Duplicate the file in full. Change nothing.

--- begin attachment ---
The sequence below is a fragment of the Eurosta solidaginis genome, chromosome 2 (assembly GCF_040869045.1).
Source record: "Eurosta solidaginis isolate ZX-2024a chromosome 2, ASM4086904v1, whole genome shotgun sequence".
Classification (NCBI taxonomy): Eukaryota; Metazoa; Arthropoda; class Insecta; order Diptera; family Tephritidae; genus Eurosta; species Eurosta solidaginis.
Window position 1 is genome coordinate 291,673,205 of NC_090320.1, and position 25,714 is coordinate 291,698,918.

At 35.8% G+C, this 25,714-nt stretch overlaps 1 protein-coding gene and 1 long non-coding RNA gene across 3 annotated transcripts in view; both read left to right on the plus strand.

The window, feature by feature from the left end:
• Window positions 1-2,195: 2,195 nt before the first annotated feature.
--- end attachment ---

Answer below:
The sequence below is a fragment of the Eurosta solidaginis genome, chromosome 2 (assembly GCF_040869045.1).
Source record: "Eurosta solidaginis isolate ZX-2024a chromosome 2, ASM4086904v1, whole genome shotgun sequence".
Classification (NCBI taxonomy): Eukaryota; Metazoa; Arthropoda; class Insecta; order Diptera; family Tephritidae; genus Eurosta; species Eurosta solidaginis.
Window position 1 is genome coordinate 291,673,205 of NC_090320.1, and position 25,714 is coordinate 291,698,918.

At 35.8% G+C, this 25,714-nt stretch overlaps 1 protein-coding gene and 1 long non-coding RNA gene across 3 annotated transcripts in view; both read left to right on the plus strand.

The window, feature by feature from the left end:
• Window positions 1-2,195: 2,195 nt before the first annotated feature.